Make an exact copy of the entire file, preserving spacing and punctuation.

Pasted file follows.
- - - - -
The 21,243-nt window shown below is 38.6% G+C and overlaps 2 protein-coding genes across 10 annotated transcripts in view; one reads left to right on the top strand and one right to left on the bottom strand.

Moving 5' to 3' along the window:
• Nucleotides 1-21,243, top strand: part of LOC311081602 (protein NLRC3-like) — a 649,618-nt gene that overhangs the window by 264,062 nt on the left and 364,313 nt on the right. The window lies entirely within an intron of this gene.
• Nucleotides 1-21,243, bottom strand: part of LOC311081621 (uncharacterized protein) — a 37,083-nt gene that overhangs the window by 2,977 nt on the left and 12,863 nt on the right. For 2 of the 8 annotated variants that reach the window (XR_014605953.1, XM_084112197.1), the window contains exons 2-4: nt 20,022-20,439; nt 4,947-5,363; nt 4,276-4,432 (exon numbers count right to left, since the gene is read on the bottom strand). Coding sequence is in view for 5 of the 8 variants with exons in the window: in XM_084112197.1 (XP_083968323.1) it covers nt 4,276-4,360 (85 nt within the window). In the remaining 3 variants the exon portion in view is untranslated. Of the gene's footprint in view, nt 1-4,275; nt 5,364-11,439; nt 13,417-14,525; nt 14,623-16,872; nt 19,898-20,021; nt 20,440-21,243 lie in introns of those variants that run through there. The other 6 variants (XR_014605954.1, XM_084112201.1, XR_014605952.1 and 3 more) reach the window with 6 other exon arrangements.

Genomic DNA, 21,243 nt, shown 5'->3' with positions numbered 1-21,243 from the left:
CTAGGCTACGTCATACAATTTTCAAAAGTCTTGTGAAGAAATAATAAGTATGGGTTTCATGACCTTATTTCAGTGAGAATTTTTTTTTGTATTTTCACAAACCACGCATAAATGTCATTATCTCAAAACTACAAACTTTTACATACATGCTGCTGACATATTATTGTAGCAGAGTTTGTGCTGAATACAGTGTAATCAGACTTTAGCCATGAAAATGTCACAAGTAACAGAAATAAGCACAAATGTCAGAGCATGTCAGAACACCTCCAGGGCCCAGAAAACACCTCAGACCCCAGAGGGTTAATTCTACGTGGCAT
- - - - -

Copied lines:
The 21,243-nt window shown below is 38.6% G+C and overlaps 2 protein-coding genes across 10 annotated transcripts in view; one reads left to right on the top strand and one right to left on the bottom strand.

Moving 5' to 3' along the window:
• Nucleotides 1-21,243, top strand: part of LOC311081602 (protein NLRC3-like) — a 649,618-nt gene that overhangs the window by 264,062 nt on the left and 364,313 nt on the right. The window lies entirely within an intron of this gene.
• Nucleotides 1-21,243, bottom strand: part of LOC311081621 (uncharacterized protein) — a 37,083-nt gene that overhangs the window by 2,977 nt on the left and 12,863 nt on the right. For 2 of the 8 annotated variants that reach the window (XR_014605953.1, XM_084112197.1), the window contains exons 2-4: nt 20,022-20,439; nt 4,947-5,363; nt 4,276-4,432 (exon numbers count right to left, since the gene is read on the bottom strand). Coding sequence is in view for 5 of the 8 variants with exons in the window: in XM_084112197.1 (XP_083968323.1) it covers nt 4,276-4,360 (85 nt within the window). In the remaining 3 variants the exon portion in view is untranslated. Of the gene's footprint in view, nt 1-4,275; nt 5,364-11,439; nt 13,417-14,525; nt 14,623-16,872; nt 19,898-20,021; nt 20,440-21,243 lie in introns of those variants that run through there. The other 6 variants (XR_014605954.1, XM_084112201.1, XR_014605952.1 and 3 more) reach the window with 6 other exon arrangements.

Genomic DNA, 21,243 nt, shown 5'->3' with positions numbered 1-21,243 from the left:
CTAGGCTACGTCATACAATTTTCAAAAGTCTTGTGAAGAAATAATAAGTATGGGTTTCATGACCTTATTTCAGTGAGAATTTTTTTTTGTATTTTCACAAACCACGCATAAATGTCATTATCTCAAAACTACAAACTTTTACATACATGCTGCTGACATATTATTGTAGCAGAGTTTGTGCTGAATACAGTGTAATCAGACTTTAGCCATGAAAATGTCACAAGTAACAGAAATAAGCACAAATGTCAGAGCATGTCAGAACACCTCCAGGGCCCAGAAAACACCTCAGACCCCAGAGGGTTAATTCTACGTGGCAT